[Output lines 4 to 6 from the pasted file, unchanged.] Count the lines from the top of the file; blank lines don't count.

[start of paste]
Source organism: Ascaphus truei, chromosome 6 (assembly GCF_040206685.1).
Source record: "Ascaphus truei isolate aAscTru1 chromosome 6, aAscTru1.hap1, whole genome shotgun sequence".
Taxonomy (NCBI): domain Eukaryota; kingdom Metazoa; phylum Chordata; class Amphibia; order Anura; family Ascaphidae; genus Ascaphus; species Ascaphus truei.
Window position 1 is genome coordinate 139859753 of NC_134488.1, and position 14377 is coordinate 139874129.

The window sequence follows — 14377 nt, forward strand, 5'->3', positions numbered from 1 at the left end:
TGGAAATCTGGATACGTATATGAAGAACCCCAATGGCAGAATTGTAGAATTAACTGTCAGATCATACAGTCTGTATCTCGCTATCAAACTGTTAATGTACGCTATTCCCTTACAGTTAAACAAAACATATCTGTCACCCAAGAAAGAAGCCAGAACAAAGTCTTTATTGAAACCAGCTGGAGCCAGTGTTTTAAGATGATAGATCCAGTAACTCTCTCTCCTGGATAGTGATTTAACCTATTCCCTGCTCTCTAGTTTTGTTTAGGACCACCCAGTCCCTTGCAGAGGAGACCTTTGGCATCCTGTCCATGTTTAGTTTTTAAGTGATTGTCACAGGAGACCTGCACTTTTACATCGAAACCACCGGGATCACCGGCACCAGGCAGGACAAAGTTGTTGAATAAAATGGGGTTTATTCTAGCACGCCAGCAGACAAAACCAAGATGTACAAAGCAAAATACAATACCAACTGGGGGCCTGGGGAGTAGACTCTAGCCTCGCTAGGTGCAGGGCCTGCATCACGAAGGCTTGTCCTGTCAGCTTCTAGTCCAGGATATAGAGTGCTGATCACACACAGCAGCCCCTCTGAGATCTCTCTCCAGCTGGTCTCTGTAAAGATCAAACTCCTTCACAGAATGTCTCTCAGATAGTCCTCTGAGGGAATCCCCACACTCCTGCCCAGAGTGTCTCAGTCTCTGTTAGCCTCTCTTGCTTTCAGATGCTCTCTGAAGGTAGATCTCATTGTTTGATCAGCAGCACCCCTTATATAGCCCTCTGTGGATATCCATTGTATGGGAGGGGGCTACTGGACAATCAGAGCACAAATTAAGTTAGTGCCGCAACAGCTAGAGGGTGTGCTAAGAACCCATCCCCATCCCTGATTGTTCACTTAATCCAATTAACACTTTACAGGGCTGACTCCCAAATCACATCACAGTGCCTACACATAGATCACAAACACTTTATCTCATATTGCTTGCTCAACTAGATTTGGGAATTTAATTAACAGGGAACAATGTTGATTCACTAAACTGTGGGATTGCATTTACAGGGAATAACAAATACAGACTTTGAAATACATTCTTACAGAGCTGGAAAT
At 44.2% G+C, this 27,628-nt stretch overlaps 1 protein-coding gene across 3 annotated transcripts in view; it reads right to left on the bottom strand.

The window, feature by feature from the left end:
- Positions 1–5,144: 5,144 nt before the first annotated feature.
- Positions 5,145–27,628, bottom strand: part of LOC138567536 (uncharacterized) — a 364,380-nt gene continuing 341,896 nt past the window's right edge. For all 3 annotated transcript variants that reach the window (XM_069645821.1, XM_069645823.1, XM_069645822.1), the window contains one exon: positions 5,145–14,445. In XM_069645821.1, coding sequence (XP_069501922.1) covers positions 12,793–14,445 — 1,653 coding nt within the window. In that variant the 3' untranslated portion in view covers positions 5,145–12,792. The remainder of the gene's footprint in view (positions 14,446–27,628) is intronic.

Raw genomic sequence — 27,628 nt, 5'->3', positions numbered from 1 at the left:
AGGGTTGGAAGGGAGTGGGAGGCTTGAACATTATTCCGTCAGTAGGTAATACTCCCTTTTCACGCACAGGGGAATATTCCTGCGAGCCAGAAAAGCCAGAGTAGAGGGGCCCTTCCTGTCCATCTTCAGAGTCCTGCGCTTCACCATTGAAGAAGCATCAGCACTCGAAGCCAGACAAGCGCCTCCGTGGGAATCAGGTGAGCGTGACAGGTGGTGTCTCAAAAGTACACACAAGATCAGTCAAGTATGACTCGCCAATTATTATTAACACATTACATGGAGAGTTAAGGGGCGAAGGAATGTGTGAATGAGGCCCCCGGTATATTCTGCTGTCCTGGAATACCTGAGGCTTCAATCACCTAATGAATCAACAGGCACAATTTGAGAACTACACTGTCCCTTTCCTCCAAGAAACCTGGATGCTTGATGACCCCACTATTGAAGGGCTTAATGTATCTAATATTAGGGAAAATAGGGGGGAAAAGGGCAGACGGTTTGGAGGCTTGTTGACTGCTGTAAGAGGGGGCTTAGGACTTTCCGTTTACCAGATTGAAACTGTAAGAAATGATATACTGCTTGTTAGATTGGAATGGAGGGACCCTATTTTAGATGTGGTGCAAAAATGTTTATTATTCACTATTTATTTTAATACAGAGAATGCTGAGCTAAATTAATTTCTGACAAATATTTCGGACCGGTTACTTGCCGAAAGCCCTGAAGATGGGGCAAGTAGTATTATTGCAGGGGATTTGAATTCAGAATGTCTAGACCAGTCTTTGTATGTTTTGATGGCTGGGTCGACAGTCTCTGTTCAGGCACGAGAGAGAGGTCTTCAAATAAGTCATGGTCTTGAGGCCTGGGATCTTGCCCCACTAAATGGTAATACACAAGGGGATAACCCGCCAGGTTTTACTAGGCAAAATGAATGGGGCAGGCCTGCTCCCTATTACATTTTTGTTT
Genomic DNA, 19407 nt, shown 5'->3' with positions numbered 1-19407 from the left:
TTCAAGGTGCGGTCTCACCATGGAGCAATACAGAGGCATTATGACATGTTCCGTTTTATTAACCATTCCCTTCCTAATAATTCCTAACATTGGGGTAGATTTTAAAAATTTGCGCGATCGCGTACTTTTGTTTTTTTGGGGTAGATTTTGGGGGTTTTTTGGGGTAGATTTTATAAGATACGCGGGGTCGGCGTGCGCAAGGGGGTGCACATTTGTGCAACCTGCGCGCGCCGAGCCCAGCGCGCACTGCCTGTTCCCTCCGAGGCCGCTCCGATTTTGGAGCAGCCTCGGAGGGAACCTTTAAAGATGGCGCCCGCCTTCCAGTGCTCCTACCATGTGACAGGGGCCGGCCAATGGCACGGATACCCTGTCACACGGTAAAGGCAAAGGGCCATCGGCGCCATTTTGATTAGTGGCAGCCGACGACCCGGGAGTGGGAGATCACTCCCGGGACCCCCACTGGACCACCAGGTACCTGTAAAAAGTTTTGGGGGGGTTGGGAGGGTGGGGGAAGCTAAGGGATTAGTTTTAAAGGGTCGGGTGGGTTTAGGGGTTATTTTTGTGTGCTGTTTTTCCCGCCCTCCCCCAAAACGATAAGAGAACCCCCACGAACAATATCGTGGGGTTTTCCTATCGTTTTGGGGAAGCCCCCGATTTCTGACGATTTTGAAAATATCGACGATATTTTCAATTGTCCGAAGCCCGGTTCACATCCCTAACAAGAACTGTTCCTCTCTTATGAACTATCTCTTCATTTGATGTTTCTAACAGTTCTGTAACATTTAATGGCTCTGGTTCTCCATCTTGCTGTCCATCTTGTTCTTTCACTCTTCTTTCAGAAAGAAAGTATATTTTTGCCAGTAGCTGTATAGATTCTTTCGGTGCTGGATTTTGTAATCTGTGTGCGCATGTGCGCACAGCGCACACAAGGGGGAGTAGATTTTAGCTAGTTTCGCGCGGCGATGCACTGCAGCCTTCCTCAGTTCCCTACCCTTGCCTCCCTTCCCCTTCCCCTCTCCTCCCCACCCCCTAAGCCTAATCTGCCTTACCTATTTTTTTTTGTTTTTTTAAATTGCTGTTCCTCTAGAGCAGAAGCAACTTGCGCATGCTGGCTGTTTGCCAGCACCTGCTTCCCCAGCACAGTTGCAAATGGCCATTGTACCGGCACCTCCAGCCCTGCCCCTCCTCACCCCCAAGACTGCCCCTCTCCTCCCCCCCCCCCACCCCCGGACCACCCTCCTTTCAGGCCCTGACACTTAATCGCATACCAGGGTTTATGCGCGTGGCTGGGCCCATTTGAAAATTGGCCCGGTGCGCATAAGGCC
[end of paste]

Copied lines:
Window position 1 is genome coordinate 139859753 of NC_134488.1, and position 14377 is coordinate 139874129.

The window sequence follows — 14377 nt, forward strand, 5'->3', positions numbered from 1 at the left end:
TGGAAATCTGGATACGTATATGAAGAACCCCAATGGCAGAATTGTAGAATTAACTGTCAGATCATACAGTCTGTATCTCGCTATCAAACTGTTAATGTACGCTATTCCCTTACAGTTAAACAAAACATATCTGTCACCCAAGAAAGAAGCCAGAACAAAGTCTTTATTGAAACCAGCTGGAGCCAGTGTTTTAAGATGATAGATCCAGTAACTCTCTCTCCTGGATAGTGATTTAACCTATTCCCTGCTCTCTAGTTTTGTTTAGGACCACCCAGTCCCTTGCAGAGGAGACCTTTGGCATCCTGTCCATGTTTAGTTTTTAAGTGATTGTCACAGGAGACCTGCACTTTTACATCGAAACCACCGGGATCACCGGCACCAGGCAGGACAAAGTTGTTGAATAAAATGGGGTTTATTCTAGCACGCCAGCAGACAAAACCAAGATGTACAAAGCAAAATACAATACCAACTGGGGGCCTGGGGAGTAGACTCTAGCCTCGCTAGGTGCAGGGCCTGCATCACGAAGGCTTGTCCTGTCAGCTTCTAGTCCAGGATATAGAGTGCTGATCACACACAGCAGCCCCTCTGAGATCTCTCTCCAGCTGGTCTCTGTAAAGATCAAACTCCTTCACAGAATGTCTCTCAGATAGTCCTCTGAGGGAATCCCCACACTCCTGCCCAGAGTGTCTCAGTCTCTGTTAGCCTCTCTTGCTTTCAGATGCTCTCTGAAGGTAGATCTCATTGTTTGATCAGCAGCACCCCTTATATAGCCCTCTGTGGATATCCATTGTATGGGAGGGGGCTACTGGACAATCAGAGCACAAATTAAGTTAGTGCCGCAACAGCTAGAGGGTGTGCTAAGAACCCATCCCCATCCCTGATTGTTCACTTAATCCAATTAACACTTTACAGGGCTGACTCCCAAATCACATCACAGTGCCTACACATAGATCACAAACACTTTATCTCATATTGCTTGCTCAACTAGATTTGGGAATTTAATTAACAGGGAACAATGTTGATTCACTAAACTGTGGGATTGCATTTACAGGGAATAACAAATACAGACTTTGAAATACATTCTTACAGAGCTGGAAAT